A.C. Muthiah: No, but I had estates in Hassan with a few acreage of coffee. The property price was much higher than the yield of coffee. Anyway it was not in our line of business. Hence, I sold it off. Now after taking over MAM’s Trust, we have some properties near Mercara.
SOM: Was the Trust formed after MAM’s demise?
A.C. Muthiah: No, I formed the Trust during his lifetime just before his passing away. In fact, he asked me to take everything to our own Trust. I said I don’t want to do that. I told him, we will create a Trust in your name and it has to be popularised. I formed a Trust in his name and the horses are all in the Trust name, including his personal properties.
SOM: What is the Trust called?
A.C. Muthiah: It is called Dr. M. A. M. Ramaswamy Chettiar Charitable Trust. We sponsor races also because he was so fond of racing. In the last Invitation Cup in Bengaluru, I sponsored the Stayers Cup.
SOM: How well do you know Prime Minister Modi?
A.C. Muthiah: When I was the President of the BCCI, Narendra Modi was the Chief Minister of Gujarat and also the President of the State Cricket Association where he continued for two more terms. I used to meet him in FICCI also. He had come for Jayalalithaa’s swearing-in. At that time, he met me. After that I have not kept in touch with him.
SOM: You did not feel the need to be in touch with him?
A.C. Muthiah: No, no, I don’t want to. When people get to that position what is the point in going and disturbing them. There is a saying by Abraham Lincoln, “Nearly all men can stand adversity, but if you want to test a man’s character, give him power.” But I am sure if I ask for an interview, he would definitely give me.
SOM: Did he know anything about Cricket?
A.C. Muthiah: No, he was just the President of the Gujarat Cricket Association.
SOM: Was that the time Parthiv Patel came?
A.C. Muthiah: Parthiv debuted in the year 2002 during Jagmohan Dalmiya’s time. Raj Singh Dungarpur was my predecessor and Jagmohan Dalmiya was my successor. Raj Singh was such a dear friend of mine that when I had put down Azharuddin, he came to me and literally wept. He said, what are you doing, he is one of the top batsmen in the country and you cannot put him down. I told him, ‘Raj in this matter, you don’t interfere.’ Because that fellow (Azharuddin) was so blatant, he was making run outs. In one of the matches in Sharjah between Indian and Pakistan, the Pakistan Board Secretary came and told us, when N.K.P. Salve, who was the Board Chairman and we were all sitting there, ‘Sir, you just see three wickets will fall.’ Salve and we were all stunned. He asked him (Pakistan Board Secretary) how do you profess this? The Secretary said, just watch sir.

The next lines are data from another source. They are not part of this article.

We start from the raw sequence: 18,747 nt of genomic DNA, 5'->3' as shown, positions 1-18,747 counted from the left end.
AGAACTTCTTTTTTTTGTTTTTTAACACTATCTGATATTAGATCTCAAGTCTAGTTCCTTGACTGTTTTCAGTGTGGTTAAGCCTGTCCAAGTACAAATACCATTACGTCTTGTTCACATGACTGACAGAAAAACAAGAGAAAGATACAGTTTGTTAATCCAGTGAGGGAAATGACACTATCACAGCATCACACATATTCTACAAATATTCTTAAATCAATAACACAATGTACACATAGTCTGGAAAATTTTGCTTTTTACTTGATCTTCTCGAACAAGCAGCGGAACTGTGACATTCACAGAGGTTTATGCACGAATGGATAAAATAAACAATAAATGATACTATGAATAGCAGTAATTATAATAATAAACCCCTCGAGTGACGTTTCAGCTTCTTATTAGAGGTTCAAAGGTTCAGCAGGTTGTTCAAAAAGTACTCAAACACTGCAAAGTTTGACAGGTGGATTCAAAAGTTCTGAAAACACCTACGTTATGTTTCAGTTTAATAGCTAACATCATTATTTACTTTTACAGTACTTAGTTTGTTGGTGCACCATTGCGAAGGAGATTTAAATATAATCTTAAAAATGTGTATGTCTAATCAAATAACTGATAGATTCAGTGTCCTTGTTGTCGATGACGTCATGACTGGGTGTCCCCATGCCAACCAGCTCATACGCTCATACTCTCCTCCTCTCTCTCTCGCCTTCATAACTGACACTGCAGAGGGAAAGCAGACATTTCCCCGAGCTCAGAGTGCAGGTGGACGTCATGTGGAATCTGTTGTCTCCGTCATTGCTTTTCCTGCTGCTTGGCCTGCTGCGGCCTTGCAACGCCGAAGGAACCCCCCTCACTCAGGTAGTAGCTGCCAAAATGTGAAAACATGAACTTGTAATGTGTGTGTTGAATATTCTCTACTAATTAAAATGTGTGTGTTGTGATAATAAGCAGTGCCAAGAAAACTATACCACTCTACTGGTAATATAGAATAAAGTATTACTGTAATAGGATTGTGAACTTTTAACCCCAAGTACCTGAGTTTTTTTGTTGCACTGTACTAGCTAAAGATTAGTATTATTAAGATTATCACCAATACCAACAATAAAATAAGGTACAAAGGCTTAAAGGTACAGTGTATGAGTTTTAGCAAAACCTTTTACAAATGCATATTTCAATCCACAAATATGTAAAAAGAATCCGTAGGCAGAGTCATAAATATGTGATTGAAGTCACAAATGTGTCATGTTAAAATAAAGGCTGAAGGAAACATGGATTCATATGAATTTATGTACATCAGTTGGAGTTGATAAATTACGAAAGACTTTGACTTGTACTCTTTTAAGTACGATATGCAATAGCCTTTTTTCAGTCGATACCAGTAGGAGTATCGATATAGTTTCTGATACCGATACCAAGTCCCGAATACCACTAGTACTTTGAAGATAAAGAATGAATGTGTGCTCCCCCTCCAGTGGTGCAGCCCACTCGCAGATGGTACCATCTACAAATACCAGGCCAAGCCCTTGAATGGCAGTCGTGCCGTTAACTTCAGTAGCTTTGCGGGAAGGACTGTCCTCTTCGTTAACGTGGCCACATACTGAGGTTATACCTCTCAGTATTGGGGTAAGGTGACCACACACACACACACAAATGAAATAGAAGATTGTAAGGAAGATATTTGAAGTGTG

So first wicket, Azhar tempts the batsman for a run, and he is run out, second wicket, he runs out the next batsman and the third wicket again Azhar runs him out.
We were all stunned. Azharuddin’s wife Sangeeta Bijlani used to keep her handbag as signal. If she kept it on the left shoulder it used to be one signal to him and when she kept it on the right it used to be another signal. All this is known. That is why I sacked him. Azhar too was a good friend of mine.
SOM: He must have made tons of money.
A.C. Muthiah: Bishen Singh Bedi told me that he made lots of money. But there was a tragedy. He lost his son in a road accident and his wife Sangeeta also left him.
SOM: He was such a graceful player.
A.C. Muthiah: Money will not get you happiness. But again the Board has cleared him. He joined the Congress and became the Member of Parliament. Then it looks like there is no meaning in all this.